Rahaf Othman, a popular teacher in Richards High School, was slammed on Twitter after posting a picture of the Black Lives Matter flag on her wall with the caption "my background for the Zoom sessions."
When lessons started on Monday in CHSD 218 high schools, the BLM flag was gone from Rahaf Othman's Zoom background, and in its place was a neutral cream color.
Othman tweeted the picture from her school Twitter account and it was quickly shared on social media platforms prompting scathing comments, many left on one neighborhood Facebook group — known for supporting President Trump and the police — directed at the Othman’s Arab American and Muslim background.
A number of commenters claimed they were parents of Richards’ students, and wrote that their kids were being brainwashed and indoctrinated by the left, and that their points were docked if they expressed their "conservative" views in school.
Some of the comments read:
"I don't want blm crap or this lgbt crap being [taught] to my child …"
"[W]e all better come together to stop this divide that islam and the demonRats our creating to turn America into a [explective] just like the country they come from …"
"Good, I hope she just sits there while the students loot, vandalize, and torch her class room."
Many parents, current students and alumni quickly defended Othman, stating that she was one of Richards' "most supportive teachers." A recent Richards’ graduate started a Change.org petition demanding that the district drop its "neutrality" on BLM by letting Othman to rehang her flag. The petition has over 2,700 signatures.
The petition reads: "District 218 has a large number of BIPOC (Black, Indigenous, and People of Color) students, and it is very important that these students feel supported and included at school. A good way to do this would be to show our support for Black Lives Matter and show that D218 will fight for its students - no matter what. It is very alarming that we have such a high number of community members not in support of the BLM Movement since many Black students attend Richards. School should offer a safe space for students, and we cannot do this without showing our unconditional support, no matter who or what race you are."
According to Othman's supporters, the D218's "neutral background" policy for teachers was only implemented after Othman’s tweet because school officials were pressured by "racist" community members.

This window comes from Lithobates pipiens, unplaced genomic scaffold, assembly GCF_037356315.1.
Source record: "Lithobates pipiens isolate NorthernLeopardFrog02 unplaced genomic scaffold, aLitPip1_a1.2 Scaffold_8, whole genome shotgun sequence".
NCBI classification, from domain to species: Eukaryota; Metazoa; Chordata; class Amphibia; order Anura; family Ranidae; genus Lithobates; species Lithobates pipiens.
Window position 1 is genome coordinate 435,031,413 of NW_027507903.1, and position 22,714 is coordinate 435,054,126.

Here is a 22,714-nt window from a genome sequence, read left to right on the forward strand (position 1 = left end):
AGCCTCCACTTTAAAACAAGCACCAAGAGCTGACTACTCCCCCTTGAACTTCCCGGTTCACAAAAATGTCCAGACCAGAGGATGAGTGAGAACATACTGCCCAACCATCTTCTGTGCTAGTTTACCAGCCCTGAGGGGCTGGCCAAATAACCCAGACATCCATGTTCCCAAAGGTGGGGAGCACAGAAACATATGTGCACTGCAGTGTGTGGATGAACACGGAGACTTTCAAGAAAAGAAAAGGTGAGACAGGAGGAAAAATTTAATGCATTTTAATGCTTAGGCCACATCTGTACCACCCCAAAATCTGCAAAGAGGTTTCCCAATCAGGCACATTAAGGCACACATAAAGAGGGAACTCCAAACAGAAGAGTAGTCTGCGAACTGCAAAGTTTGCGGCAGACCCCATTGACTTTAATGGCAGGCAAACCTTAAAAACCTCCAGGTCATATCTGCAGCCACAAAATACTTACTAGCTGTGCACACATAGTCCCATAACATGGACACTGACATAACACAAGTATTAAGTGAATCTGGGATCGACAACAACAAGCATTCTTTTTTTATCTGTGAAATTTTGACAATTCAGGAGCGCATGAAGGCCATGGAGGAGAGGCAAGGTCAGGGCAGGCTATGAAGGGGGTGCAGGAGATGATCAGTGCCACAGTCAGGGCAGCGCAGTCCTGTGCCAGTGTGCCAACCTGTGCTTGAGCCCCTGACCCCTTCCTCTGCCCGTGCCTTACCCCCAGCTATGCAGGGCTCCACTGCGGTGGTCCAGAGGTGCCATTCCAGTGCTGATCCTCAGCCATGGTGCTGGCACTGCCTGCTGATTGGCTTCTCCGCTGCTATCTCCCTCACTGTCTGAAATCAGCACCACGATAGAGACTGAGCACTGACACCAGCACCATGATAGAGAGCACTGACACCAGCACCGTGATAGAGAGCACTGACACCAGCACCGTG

Dr. Ty Harting, the superintendent of schools, did not respond to an email asking when the neutral background policy came into effect. However, he posted a statement on the Richards High School Facebook page, stating that the neutral background policy for students and teachers was being considered prior to Othman's tweet.
"This directive was, ironically, coming from an equity perspective," Harting said.
Harting also stated that the district had received many emails supporting Othman, as well opposition emails that he called "respectful and reasonable in their arguments that teachers should not be imposing their views on students in the classroom."
"Finally, we also received other emails in opposition — including some extreme ones that were racist in nature," he wrote. "This is the world we live in — a world in which there is angry opposition to almost any opinion. We seem to be losing the ability to have meaningful dialogue about sensitive issues."
Othman did not wish to be interviewed but referred to a post on her personal Facebook page which explained how she's done her best to advocate for her students for the past 23 years. She tweeted a photo of herself wearing a "Black Lives Matter In School" T-shirt on Tuesday, and captioned the post: "I am overwhelmed from the love and support they have given me over the last few days. I have cried (good tears) and laughed from all of their comments and posts … If anything, this experience has taught me that I'm doing it right. I will ALWAYS advocate for my students—and that will never change. After all, it's why I became a teacher."
The CHSD 218 school board has a meeting scheduled at 6:30 p.m. Wednesday, August 20. Due to COVID-19 concerns, the meeting will be held via Zoom and is open to the public.
Sources: America Now